Expressing Personal Recollections in English or Spanish to Alleviate Traumatic Emotions (Exprésate)


This study aims to recruit 36 HIV+ Hispanic/Latina women with a history of trauma and/or current symptoms of post-traumatic stress into one of 3 arms of an augmented 4-week written emotional disclosure (WED) intervention to be carried out over Zoom: (1) Spanish-only, (2) English-only, and (3) non-trauma daily event writing in English/Spanish). This study seeks to test the hypothesis that for these bilingual women, engaging in traumatic memories using a guided WED intervention in one’s primary language, i.e., Spanish, will be associated with positive change in several psycho-neuro-immune outcomes tied to the stress response. Collected prior to and after this intervention will be biomarkers, neurocognitive, psychiatric, sociocultural, and neuroimaging data to address the following study objectives:

  1.  Primary study outcomes: post-traumatic stress, BOLD activity during verbal and trauma recall. 
  2. Secondary study outcomes: cortisol reactivity and dexamethasone-induced suppression of CD16++ monocyte activation to trauma recall. 
  3. Tertiary study outcomes:  gene expression for FKBP5 methylation and NFKB. 

Heart Inflammation and Mental Stress Study (HIMS)


This study utilizes functional neuroimaging to determine whether HIV and/or pre-hypertensive (pre-HTN) status has an additive or interactive effect on cardioautonomic reactivity to stress. The study aims to examine these mechanisms at rest, during mental stress, and following social ostracism, i.e., discrimination. This study is recruiting men and women aged 21 to 59 years.

  1. Primary study outcomes: BOLD response in the central autonomic network (CAN), heartrate variability and blood pressure during mental and psychosocial stress.
  2. Secondary study outcomes: Change in pro-inflammatory cytokine expression of CD16++ PBMCs as a function of HIV+ status.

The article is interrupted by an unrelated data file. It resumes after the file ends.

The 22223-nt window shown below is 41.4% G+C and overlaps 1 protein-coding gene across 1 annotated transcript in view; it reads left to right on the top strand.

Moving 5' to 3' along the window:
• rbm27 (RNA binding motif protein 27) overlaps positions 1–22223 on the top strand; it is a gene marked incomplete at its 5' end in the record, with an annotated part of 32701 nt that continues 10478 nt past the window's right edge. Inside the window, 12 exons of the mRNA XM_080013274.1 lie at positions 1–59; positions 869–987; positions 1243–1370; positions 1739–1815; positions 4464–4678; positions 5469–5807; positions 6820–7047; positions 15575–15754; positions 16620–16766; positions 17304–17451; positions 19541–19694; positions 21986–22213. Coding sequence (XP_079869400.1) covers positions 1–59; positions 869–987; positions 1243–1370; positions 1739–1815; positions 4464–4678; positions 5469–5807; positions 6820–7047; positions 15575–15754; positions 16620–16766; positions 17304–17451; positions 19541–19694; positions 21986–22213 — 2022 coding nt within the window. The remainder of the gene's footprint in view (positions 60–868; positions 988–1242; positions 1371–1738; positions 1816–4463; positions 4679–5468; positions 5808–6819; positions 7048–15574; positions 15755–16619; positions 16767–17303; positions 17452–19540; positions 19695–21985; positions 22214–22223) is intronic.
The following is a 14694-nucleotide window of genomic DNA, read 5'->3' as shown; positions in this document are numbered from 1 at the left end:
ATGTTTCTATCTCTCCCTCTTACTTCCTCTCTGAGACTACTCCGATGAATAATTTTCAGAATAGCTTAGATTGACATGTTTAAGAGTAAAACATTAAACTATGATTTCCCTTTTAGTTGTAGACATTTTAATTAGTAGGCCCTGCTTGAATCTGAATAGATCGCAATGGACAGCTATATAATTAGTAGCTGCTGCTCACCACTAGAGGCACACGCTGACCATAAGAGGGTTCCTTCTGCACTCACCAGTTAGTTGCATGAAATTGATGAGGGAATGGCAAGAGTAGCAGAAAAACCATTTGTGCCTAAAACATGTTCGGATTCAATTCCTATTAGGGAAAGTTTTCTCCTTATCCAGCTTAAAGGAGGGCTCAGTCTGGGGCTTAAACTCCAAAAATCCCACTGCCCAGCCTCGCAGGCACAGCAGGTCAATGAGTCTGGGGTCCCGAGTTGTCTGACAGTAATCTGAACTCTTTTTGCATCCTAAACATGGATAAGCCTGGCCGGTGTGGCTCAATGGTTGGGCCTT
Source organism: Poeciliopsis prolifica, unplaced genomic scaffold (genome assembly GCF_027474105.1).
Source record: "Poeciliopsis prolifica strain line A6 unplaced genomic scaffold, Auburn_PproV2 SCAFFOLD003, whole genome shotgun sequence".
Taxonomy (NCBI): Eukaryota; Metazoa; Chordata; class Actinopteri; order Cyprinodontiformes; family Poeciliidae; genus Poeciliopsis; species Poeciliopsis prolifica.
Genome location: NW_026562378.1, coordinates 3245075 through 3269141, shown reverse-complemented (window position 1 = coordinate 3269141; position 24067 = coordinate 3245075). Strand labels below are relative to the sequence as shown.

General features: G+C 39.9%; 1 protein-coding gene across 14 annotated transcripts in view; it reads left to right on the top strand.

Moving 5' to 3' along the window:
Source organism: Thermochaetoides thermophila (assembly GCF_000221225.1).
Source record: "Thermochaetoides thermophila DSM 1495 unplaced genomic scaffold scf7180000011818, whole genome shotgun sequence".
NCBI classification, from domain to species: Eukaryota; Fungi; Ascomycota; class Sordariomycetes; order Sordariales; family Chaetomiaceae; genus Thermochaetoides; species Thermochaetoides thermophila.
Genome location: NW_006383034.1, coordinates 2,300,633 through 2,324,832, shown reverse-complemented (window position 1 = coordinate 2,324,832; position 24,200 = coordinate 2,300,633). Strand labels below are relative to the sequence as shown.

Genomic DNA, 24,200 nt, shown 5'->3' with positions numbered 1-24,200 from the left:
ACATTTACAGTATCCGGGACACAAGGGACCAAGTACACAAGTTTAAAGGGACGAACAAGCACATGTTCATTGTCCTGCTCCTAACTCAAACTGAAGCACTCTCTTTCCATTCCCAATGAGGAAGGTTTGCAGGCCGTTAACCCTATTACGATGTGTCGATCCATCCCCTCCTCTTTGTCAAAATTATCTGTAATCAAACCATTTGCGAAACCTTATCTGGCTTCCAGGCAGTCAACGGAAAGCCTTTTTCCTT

3. Tertiary study outcomes: Indices of arterial stiffness (applanation tonometry) and vasodilation of the brachial artery (flow mediated dilation). 

Geriatric Resilience Informing Precision Selection (GRIPS)


This study aims to recruit adults aged 55 and older living with HIV to investigate predictors of health, cognition, and frailty in mid-to-late life. This study requires one visit to the UM Coral Gables campus and includes a blood draw, an MRI, a neuropsychological assessment, a brief physical assessment, and psychosocial questionnaires.

  1. Primary study outcomes: relate blood oxygen level dependent (BOLD) activity during grip force generation to HIV-associated neurocognitive deficits.
  2. Secondary study outcomes: examine psychosocial and polypharmacological predictors of frailty
  3. Tertiary study outcomes: evaluate inflammatory, metabolic, and nutritional determinants in the liver-brain axis

Treatment Research Investigating Depression Effects on Neuroimmune Targets (TRIDENT)


This study aims to examine how decreasing depression alters microbiome-gut-brain axis pathways in people living with HIV. This randomized controlled trial will recruit 150 participants, who will either receive 12 sessions of Cognitive-Behavioral Therapy for Adherence and Depression (CBT-AD), over 4 months or will be in a wait-list control group. The effects of treatment such as changes to the microbiome, HIV-related soluble inflammatory-immune markers, and leukocyte signaling to measure conserved transcriptional response to adversity (CTRA) will be evaluated periodically throughout treatment. This study is a collaboration with principal investigators Steven Safren, Ph.D (link:; Adam Carrico, Ph.D. (link:; and Robert Paul, Ph.D. (link: